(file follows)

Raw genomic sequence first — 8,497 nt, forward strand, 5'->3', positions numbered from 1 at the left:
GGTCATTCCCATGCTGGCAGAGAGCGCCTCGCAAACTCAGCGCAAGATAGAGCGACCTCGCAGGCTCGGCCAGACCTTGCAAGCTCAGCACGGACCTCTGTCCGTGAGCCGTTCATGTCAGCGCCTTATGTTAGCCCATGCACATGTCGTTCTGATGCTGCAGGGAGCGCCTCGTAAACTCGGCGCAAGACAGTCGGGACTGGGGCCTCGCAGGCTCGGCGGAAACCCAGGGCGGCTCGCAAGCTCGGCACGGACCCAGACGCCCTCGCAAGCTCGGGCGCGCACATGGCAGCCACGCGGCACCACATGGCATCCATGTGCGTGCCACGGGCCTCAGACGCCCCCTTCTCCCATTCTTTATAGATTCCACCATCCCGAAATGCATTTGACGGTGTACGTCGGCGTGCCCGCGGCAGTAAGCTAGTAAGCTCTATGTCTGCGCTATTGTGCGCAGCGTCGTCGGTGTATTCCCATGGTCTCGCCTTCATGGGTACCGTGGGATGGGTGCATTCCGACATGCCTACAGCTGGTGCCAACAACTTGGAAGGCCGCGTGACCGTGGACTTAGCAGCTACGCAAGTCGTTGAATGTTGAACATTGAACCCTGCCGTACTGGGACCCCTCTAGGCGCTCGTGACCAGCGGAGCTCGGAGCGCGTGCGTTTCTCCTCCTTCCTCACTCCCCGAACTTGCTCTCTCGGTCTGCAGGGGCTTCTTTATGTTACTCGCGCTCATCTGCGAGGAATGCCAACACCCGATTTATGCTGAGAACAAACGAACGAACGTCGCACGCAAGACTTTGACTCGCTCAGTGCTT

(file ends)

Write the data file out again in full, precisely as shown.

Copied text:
Raw genomic sequence first — 8,497 nt, forward strand, 5'->3', positions numbered from 1 at the left:
GGTCATTCCCATGCTGGCAGAGAGCGCCTCGCAAACTCAGCGCAAGATAGAGCGACCTCGCAGGCTCGGCCAGACCTTGCAAGCTCAGCACGGACCTCTGTCCGTGAGCCGTTCATGTCAGCGCCTTATGTTAGCCCATGCACATGTCGTTCTGATGCTGCAGGGAGCGCCTCGTAAACTCGGCGCAAGACAGTCGGGACTGGGGCCTCGCAGGCTCGGCGGAAACCCAGGGCGGCTCGCAAGCTCGGCACGGACCCAGACGCCCTCGCAAGCTCGGGCGCGCACATGGCAGCCACGCGGCACCACATGGCATCCATGTGCGTGCCACGGGCCTCAGACGCCCCCTTCTCCCATTCTTTATAGATTCCACCATCCCGAAATGCATTTGACGGTGTACGTCGGCGTGCCCGCGGCAGTAAGCTAGTAAGCTCTATGTCTGCGCTATTGTGCGCAGCGTCGTCGGTGTATTCCCATGGTCTCGCCTTCATGGGTACCGTGGGATGGGTGCATTCCGACATGCCTACAGCTGGTGCCAACAACTTGGAAGGCCGCGTGACCGTGGACTTAGCAGCTACGCAAGTCGTTGAATGTTGAACATTGAACCCTGCCGTACTGGGACCCCTCTAGGCGCTCGTGACCAGCGGAGCTCGGAGCGCGTGCGTTTCTCCTCCTTCCTCACTCCCCGAACTTGCTCTCTCGGTCTGCAGGGGCTTCTTTATGTTACTCGCGCTCATCTGCGAGGAATGCCAACACCCGATTTATGCTGAGAACAAACGAACGAACGTCGCACGCAAGACTTTGACTCGCTCAGTGCTT